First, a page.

Words that help

One of the grief tribe members asked me to write a blog about what to say to their profoundly grieving person. In my experience, explaining why certain things aren’t helpful, rather than continuing to let people say unhelpful things, is a good thing, not least because those who genuinely care about your wellbeing will take your feedback on board, and change their behaviour. Those who care less about you, and are more concerned about being seen to do the ‘right’ thing will take offence at your honesty and likely dismiss you for being ungrateful. This has definitely happened to me. But those are the people who will not feature in your life for much longer.

If you want to know how your person is surviving, ask the following: ‘how was today?’, or ‘how has this week been’. The answer to the ‘how are you?’ question will remain the same for years – often said inside our heads, or if you’ve reached the stage where you can only speak your truth (big hint – I have, no surprises there), “how the f*** do you think I am?!” When I am asked that question I’m either going to ignore the person, because if they’re genuinely part of the support network they won’t have asked it, or I’m going to give you an answer you’re unlikely to forget any time soon.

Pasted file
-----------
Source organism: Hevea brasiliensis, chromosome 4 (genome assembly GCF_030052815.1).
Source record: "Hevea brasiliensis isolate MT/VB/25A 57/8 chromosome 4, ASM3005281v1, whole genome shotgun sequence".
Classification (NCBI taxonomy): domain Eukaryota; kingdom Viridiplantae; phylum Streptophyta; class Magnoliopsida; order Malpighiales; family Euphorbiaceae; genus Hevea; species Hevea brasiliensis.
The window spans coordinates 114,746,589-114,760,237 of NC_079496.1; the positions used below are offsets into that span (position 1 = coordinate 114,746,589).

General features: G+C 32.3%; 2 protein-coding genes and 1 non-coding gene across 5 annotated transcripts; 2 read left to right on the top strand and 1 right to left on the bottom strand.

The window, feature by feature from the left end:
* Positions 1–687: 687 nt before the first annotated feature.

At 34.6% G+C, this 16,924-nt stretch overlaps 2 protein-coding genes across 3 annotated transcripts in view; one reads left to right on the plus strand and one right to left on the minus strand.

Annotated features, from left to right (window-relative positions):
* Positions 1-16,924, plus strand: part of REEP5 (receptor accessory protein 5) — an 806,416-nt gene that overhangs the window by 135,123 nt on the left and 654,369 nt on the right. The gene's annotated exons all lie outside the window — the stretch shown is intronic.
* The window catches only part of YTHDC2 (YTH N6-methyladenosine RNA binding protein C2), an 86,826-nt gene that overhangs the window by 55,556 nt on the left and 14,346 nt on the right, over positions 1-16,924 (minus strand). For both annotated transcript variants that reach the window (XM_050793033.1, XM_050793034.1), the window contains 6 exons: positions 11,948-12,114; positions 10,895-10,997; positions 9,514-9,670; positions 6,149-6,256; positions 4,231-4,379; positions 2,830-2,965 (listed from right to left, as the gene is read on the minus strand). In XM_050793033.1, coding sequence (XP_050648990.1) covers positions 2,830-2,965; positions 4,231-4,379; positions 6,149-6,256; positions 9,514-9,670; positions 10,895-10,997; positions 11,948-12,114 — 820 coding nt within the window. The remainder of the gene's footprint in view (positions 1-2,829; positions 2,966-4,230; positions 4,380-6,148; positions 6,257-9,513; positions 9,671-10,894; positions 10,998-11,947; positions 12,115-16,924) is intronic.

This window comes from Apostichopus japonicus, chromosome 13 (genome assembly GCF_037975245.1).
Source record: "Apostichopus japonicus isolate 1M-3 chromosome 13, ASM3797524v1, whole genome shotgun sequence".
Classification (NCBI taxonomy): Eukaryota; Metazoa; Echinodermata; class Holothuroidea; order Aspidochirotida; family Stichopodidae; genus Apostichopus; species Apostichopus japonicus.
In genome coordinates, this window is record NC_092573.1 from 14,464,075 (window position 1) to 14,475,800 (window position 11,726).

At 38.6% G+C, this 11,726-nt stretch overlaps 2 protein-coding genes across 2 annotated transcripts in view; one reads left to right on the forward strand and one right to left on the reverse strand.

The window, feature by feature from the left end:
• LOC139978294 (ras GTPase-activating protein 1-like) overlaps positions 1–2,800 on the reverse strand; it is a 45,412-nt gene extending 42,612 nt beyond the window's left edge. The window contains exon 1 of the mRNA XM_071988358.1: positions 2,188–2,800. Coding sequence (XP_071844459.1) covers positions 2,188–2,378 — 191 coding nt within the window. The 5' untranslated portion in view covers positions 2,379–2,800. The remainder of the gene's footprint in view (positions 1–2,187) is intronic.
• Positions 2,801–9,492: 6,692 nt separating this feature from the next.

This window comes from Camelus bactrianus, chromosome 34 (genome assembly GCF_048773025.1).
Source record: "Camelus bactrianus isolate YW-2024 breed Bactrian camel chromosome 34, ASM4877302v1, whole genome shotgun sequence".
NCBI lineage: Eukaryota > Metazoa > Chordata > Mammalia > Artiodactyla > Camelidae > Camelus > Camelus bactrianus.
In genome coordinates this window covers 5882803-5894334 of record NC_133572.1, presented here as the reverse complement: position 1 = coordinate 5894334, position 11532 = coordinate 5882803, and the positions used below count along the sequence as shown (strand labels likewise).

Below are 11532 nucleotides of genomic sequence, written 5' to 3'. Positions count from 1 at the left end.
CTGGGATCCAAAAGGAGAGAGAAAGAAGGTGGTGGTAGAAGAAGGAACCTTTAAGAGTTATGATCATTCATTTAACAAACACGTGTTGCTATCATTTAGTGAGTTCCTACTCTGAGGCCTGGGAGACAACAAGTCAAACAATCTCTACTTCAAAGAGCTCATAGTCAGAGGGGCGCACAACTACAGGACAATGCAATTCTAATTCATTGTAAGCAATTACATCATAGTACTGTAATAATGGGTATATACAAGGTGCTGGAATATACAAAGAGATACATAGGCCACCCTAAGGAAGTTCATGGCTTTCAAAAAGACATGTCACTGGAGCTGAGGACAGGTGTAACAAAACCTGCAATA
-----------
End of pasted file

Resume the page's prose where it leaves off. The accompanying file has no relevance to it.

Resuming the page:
Ask your person for the key dates that are likely to cause even more pain, so that you know when they’re likely to feel even shittier. A supportive text on these dates can mean the world – trust me. Such texts have often literally been my lifeline since Rich died. One of the few things keeping me tethered to earth. Even though we lived together Rich used to send me lots and lots of messages every day, declaring love and affection, and the absence of those has left a huge void. Of course we’d tell each other in person serveral times a day too. From day one he wanted me to know for sure that I knew he loved me, and me him, and we never let the other just assume this. Every day without fail, for almost ten years.

Ask your person what would help them, and receive their answer with grace. When you’re living yours (and everyone else’s) worse nightmare, you can’t help but be authentic. You see social convention for what it often is, a means of suppressing certain emotions, so why would you pretend to be any way other than you really are? Yes not everyone around you will be able to tolerate the more truthful you, but others will want to be around someone who is so authentic, and those are the people to treasure.

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